The Weekly Ringer

The University of Mary Washington Student Newspaper

SGA Holds Rights Discussion

4 min read
The Student Government Association (SGA) held a Learn Your Rights town hall meeting last night to explain confusion on what legal rights students have on and off campus.


The Student Government Association (SGA) held a Learn Your Rights town hall meeting last night to explain confusion on what legal rights students have on and off campus.

Nicole Tardif, freshman SGA communications director, said the Learn Your Rights campaign stemmed from the town hall meeting the SGA held last month that opened a dialogue between University of Mary Washington students and the Fredericksburg community.

“Students have expressed an interest in learning their legal rights,” she said.

“I was at the last town hall meeting and asked about what our rights are,” said junior political science major Kate Miceli.

Miceli said she attended this event due to her personal confusion about her rights. “I’m curious as to, as a 20 year old, what my rights are,” she said.

Sophomore Stephanie Preston, SGA involvement and outreach coordinator helped to organize the event in response to students’ concerns.

“A lot of times when students come to college they don’t know what kind of rights they have,” said Preston. “They are not aware of what they can and can’t do.”

The meeting, which lasted about an hour, consisted of a question and answer session between students and UMW police lieutenant Michael Hall. Stacey T. Garcia and Thomas B. Dance, both attorneys at law in Fredericksburg, made up the rest of the panel.

Students at the event were able to ask questions, as well as questions sent in through Facebook.

Among the questions asked were what rights a student has if they are found in possession of alcohol underage.

The panel said the most probable outcome would be a misdemeanor charge of underage possession.

“You’ll probably be given community service,” said Garcia. “You’re not going to go to jail.”

Garcia stated that the charge will go on a person’s permanent record, but the severity of consequence depends on the jurisdiction.

“District courts are trying to be more understanding,” said Garcia. “Everyone is a human being. We’ve all been college kids before.”

She stated that if a defendant is a “good kid with good grades that has not been in trouble before,” then their chances are much better.

Regarding the recent nusiance complaints, Hall said, “It’s not just your neighbors. The city of Fredericksburg has noise ordinances.”

Hall called out the media for publishing isolated incidents and enhancing the idea that UMW is an out-of-hand party school.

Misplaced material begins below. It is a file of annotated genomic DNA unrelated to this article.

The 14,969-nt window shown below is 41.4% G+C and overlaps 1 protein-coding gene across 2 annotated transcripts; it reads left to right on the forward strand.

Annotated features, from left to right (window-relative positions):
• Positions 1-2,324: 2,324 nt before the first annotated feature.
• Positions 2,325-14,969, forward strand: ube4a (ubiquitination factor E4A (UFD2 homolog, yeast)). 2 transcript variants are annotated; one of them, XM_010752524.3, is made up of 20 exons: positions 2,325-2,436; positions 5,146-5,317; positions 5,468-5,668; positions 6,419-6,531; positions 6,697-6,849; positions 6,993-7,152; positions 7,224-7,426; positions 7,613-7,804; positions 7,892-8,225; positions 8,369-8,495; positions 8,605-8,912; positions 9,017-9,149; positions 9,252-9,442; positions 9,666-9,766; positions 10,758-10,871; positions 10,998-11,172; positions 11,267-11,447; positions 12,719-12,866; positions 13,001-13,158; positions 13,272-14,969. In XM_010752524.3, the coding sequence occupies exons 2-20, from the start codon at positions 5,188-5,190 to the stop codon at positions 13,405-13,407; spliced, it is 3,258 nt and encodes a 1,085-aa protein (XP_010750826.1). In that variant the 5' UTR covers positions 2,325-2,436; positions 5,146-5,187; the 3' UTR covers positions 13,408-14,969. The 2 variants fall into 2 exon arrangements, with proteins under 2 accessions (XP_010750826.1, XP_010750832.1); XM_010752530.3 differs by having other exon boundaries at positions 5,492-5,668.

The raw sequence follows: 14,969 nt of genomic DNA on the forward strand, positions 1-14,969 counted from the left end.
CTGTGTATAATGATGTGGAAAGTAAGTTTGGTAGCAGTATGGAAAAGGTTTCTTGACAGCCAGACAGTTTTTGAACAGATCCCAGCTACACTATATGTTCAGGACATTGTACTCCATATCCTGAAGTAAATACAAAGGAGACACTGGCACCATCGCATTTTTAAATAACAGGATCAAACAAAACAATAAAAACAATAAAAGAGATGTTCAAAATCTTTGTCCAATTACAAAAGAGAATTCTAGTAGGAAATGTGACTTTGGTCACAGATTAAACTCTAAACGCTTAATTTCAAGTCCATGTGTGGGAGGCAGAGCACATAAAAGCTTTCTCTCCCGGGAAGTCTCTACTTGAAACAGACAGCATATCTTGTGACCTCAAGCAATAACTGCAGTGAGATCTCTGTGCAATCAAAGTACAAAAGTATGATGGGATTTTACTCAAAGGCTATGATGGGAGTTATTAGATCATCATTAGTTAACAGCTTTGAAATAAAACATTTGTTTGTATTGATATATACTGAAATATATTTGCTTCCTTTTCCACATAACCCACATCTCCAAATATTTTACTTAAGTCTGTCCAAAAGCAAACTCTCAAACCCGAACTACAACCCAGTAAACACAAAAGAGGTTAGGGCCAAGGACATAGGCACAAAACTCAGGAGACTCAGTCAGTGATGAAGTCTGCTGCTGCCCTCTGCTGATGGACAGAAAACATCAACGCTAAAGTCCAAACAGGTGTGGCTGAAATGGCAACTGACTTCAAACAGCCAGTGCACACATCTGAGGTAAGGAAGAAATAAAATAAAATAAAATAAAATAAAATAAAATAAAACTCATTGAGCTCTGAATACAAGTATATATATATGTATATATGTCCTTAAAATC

“People drive things to the front page that makes it appear worse,” said Hall.

Garcia added that the crime rate has remained at a constant rate over the years.

Hall told the students that compared to other schools, “you’re all saints.”

“Can you tell the city of Fredericksburg that?” asked Miceli in return.

Hall said the Fredericksburg community does not hate the students of UMW.

He said, “It’s about being respectful to people and using common sense.”

Another question asked was whether police have special search and seizure privileges over to students who live on campus.

Hall said that in most situations, the university residence life would act as an agent of the police.

“Housing at the university has policies and procedures,” said Hall. “If you’re on this campus, you’re under this property’s jurisdiction.”

This gives residence life the power to search rooms. From that point, any criminal evidence found is passed along to police.

Hall stated that for the police to search a room they must follow the procedure of the law.

“If we’re coming into a room we’re going to get a search warrant,” said Hall.

He said that obtaining a search warrant will avoid any complications as to the police’s rights to search a room.

According to Hall, residence life has the right to search rooms without a warrant, not the police.

“I’m safer by that piece of paper,” he said.

In response to questions about a student’s rights involving a party broken up by the police Garcia said, “If a party is being broken up, an officer has the right to talk to anyone there.”

She stated that if a police officer smells alcohol on someone, it gives them probable cause to search and seize that student.

The panel went on to discuss that if hosts of a party take precautions to ensure that no one underage drinks, they can use that to help their defense.

Dance stated that the best way to prevent trouble is by, “using common sense and being safe and being smart.”

Tardif stated that despite the 14 student turn out, she thought the event was successful.

“It was definitely an engaged crowd,” said Tardif. “I think the panel was very helpful.”

When asked why he chose to participate in the panel, Hall said he likes the idea of having “[an] open dialogue in a positive setting so when we’re in a negative setting [students] know what my roles and responsibilities are.”

He said it is important to educate students in a controlled setting and to “show the students we’re human and approachable. We’re not the enemy.”

Junior Clarke Birrello, currently an intern for Dance, helped get Dance a spot on the panel.

“He likes to give to the community and the school,” said Birrello. “He did this as a favor to the school.”

This is the last major event the 2011-2012 SGA Executive Cabinet is holding this school year.

Tardif stated that continuing efforts to rectify the relationship between students and the Fredericksburg community “will be the next administration’s job.”